Since the advent of Ring in 1998, Japanese horror has been largely engulfed by the sub-genre popularly labelled as “J-horror” — with its eerie girls in white, faces hidden in black matted hair. These days the flag is still being vehemently waved by directors such as Takeshi Shimizu and Norio Tsuruta, but other sub-genres of horror are beginning to rise to the surface. It would be true to say that a blend of psycho-sexual horror has been gaining momentum in Japan with apparent links to the works of Japanese novelist Edogawa Rampo, notably adapted in the omnibus project Rampo Noir. While other Japanese directors have already become proponents of the genre, such as Shinya Tsukamoto (Gemini) and Takashi Miike (Box, Big Bang Love: Juvenile A), director Sion Sono (Suicide Club) dips into this with a relentless hand in his film Strange Circus.
It should be said that Strange Circus is very confronting, resulting in a film that may be easy to appreciate but difficult to enjoy. The first major “act” of the film is established through a strange burlesque reality mechanised by the sporadic operations of a circus ferris wheel; seemingly a constant barometer of the sanity of the characters throughout. The first third of the film is the “novel” itself, detailing the story of a young girl, Mitsuko, who becomes the target of sexual and violent abuse by both of her parents. As the narrative switches to the novelist we begin to see hints of connections to the first act, thus establishing the intrigue of the story. Also entering into the story is raving metrosexual, Yuji, a big fan of the novelist intent on discovering the truth about Taeko’s works of “fiction”.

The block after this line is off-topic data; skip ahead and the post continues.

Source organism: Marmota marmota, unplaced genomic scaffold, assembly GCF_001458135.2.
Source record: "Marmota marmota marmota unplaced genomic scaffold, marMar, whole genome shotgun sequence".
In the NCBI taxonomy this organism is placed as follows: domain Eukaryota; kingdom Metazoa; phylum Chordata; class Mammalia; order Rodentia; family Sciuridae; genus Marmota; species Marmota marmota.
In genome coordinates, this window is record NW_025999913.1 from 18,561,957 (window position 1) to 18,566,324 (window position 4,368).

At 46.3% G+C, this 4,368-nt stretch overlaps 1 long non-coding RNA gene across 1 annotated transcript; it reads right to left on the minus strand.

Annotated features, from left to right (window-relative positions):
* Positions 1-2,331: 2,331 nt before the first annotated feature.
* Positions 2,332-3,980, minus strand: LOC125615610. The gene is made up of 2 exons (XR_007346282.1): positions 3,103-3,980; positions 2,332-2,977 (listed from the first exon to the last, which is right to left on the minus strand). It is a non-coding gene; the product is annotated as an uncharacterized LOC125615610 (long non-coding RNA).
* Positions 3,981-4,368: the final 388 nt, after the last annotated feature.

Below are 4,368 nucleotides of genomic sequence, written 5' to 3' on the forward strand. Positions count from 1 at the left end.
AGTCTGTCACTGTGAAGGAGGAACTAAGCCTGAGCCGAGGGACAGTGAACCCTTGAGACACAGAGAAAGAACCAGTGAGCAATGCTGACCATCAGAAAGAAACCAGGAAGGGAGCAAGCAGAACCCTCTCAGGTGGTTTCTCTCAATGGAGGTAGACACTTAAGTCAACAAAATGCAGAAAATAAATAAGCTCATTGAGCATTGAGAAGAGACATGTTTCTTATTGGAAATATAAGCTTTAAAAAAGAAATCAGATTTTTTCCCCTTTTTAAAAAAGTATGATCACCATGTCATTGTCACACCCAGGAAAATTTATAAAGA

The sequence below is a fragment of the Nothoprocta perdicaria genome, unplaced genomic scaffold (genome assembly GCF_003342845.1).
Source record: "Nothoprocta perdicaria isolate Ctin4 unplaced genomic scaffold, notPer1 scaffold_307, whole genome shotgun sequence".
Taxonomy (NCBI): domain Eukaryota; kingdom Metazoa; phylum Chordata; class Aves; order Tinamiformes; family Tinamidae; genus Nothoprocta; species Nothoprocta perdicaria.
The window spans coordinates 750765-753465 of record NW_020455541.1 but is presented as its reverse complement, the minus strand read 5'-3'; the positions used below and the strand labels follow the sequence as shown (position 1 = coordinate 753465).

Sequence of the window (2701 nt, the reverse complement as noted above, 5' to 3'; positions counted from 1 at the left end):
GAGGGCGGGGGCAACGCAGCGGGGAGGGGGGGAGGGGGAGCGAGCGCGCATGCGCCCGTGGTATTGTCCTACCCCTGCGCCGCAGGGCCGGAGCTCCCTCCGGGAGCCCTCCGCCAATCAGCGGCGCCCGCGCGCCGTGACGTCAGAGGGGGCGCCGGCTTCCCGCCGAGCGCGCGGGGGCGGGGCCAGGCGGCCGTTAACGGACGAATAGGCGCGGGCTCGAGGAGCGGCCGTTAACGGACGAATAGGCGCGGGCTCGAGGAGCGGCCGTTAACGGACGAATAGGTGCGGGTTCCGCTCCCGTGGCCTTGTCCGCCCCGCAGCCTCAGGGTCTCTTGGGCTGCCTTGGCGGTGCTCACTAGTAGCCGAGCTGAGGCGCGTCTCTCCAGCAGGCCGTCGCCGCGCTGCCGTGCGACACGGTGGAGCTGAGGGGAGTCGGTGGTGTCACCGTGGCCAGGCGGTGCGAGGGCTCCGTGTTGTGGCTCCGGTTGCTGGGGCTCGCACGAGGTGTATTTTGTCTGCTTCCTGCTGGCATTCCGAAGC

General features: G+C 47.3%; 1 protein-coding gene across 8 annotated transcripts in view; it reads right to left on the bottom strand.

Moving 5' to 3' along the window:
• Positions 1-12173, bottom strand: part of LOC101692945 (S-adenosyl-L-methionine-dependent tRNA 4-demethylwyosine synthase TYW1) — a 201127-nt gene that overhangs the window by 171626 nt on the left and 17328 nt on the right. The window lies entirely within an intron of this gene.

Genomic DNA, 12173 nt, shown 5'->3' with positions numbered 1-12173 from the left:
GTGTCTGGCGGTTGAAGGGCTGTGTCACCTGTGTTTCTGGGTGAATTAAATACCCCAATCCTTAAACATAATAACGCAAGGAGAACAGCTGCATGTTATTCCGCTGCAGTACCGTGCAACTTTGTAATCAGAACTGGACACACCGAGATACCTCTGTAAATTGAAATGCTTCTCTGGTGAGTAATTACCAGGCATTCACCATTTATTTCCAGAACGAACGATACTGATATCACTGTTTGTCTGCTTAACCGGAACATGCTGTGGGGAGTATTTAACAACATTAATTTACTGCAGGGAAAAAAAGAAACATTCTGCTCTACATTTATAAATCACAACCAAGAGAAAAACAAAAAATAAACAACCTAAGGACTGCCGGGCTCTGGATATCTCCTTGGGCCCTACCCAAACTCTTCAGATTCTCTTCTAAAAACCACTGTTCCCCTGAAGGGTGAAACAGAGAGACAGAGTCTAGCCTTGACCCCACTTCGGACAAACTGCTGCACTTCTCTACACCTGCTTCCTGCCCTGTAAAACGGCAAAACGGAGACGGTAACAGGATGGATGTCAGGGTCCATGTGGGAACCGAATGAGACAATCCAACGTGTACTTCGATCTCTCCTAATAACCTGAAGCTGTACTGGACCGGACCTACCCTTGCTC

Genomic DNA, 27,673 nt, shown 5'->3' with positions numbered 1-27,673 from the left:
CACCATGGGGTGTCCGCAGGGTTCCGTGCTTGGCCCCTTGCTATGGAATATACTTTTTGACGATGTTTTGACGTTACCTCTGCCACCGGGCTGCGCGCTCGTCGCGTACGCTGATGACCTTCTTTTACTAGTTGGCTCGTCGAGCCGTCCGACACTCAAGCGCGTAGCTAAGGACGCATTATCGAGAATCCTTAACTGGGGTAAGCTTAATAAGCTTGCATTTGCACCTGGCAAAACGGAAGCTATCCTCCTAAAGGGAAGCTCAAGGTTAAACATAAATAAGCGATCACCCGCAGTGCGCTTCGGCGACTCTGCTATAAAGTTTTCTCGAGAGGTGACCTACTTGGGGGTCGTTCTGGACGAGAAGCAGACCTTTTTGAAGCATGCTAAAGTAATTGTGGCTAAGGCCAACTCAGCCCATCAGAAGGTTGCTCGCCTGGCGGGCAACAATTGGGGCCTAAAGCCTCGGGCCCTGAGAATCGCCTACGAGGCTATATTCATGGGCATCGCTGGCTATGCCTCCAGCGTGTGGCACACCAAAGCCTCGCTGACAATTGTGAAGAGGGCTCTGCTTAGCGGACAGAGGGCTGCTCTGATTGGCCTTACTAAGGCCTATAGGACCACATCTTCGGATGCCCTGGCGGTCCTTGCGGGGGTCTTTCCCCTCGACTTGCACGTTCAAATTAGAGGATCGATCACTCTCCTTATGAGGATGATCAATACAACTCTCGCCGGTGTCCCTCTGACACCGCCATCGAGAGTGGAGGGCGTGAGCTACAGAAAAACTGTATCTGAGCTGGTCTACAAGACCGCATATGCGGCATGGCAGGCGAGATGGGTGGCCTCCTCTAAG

There is nothing subtle about Sion Sono’s approach to his subject matter. While many scenes involve symbolism, the director would rather beat you around the head with them than tentatively hint at anything. Seeing a young girl walk down a corridor with blood dripping down the walls is hardly a mise en scène that you would need to contemplate for very long. Still, the direction is quite solid, particularly drawing you in to Mitsuko’s viewpoint — creating an uncomfortable empathy between you and the victimisations of her character.
The characters within the story are one of the film’s strongest points, particularly that of Yuji. Issei Ishida provides us with a rare portrayal of a character both menacing and so utterly fragile. Masumi Miyazaki’s tortured Taeko is likewise an impressive realisation of a character whose confident demeanour is teetering on collapse.
Strange Circus is not a film for a lot of people. It would be safe to say that such a film wouldn’t get made in the West. However, for its subject and relentless confrontational nature, the film is not as dark as one would expect. After the first act, the film’s overt excesses seem to naturally couple with a subtle tongue-in-cheek; the kind one would expect from Takashi Miike. Beyond that there is not much other mastery evident here. As the mysteries peel away for the final act, some seem to result in disappointment and anticlimax. Still, the characters remain bold and interesting but, unfortunately, the film’s sensation isn’t often enough matched by substance.